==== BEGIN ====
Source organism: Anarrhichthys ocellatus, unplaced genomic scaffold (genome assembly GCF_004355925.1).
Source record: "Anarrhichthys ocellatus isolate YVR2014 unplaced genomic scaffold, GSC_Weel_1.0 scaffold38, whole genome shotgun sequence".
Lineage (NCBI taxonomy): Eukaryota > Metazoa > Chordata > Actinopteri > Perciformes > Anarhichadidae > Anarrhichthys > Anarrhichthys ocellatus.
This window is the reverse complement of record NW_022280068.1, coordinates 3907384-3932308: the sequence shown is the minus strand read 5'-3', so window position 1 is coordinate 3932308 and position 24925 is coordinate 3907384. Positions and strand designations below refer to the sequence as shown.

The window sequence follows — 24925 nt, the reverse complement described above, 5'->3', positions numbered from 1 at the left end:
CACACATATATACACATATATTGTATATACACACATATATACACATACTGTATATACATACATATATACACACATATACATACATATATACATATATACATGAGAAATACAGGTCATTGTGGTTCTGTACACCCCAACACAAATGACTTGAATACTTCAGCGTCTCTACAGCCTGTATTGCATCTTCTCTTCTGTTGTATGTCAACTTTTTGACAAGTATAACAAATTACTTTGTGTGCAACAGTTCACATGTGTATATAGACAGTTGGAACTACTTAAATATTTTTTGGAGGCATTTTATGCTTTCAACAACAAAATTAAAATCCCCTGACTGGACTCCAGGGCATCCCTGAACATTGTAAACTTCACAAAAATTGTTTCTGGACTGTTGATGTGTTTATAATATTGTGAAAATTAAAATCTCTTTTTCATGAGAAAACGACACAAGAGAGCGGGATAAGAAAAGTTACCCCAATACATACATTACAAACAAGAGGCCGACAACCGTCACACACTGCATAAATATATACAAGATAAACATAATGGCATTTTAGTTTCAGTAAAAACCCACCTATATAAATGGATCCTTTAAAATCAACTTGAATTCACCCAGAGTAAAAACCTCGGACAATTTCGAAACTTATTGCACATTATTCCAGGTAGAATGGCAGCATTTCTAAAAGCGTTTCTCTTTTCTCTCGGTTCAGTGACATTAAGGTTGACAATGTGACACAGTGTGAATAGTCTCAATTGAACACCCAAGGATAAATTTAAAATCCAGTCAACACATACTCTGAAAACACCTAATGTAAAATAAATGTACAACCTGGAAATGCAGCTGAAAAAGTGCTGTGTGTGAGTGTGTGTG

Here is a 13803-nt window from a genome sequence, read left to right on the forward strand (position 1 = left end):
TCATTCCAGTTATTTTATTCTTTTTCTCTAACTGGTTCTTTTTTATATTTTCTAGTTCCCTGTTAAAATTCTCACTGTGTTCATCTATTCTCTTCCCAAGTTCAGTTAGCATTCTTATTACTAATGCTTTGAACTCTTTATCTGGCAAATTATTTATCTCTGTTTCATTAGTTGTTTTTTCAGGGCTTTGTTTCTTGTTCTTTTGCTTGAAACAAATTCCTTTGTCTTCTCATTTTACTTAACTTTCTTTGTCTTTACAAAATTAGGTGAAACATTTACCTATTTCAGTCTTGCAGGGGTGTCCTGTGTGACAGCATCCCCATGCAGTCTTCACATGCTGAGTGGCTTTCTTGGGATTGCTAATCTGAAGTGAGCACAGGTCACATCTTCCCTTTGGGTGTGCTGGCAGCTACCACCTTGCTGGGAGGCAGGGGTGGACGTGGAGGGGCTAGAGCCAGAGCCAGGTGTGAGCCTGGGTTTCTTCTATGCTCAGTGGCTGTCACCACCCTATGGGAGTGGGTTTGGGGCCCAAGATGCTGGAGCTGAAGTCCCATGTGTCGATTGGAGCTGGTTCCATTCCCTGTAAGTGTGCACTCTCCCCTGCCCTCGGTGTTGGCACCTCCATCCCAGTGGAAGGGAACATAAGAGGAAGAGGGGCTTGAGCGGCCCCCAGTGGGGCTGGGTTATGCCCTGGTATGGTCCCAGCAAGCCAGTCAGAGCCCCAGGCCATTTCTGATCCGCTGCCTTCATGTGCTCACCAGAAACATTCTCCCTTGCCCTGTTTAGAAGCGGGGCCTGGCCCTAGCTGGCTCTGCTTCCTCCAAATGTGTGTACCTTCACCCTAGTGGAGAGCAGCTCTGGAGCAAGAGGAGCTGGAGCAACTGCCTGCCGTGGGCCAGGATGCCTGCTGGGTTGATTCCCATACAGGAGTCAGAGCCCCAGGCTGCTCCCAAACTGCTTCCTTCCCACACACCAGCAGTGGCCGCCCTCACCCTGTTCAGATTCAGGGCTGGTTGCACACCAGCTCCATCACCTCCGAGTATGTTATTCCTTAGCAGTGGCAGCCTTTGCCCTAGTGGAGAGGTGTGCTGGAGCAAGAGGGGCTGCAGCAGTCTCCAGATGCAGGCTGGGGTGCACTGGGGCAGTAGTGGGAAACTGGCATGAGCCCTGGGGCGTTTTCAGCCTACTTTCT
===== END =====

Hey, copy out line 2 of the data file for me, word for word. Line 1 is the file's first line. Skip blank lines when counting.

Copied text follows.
Source record: "Anarrhichthys ocellatus isolate YVR2014 unplaced genomic scaffold, GSC_Weel_1.0 scaffold38, whole genome shotgun sequence".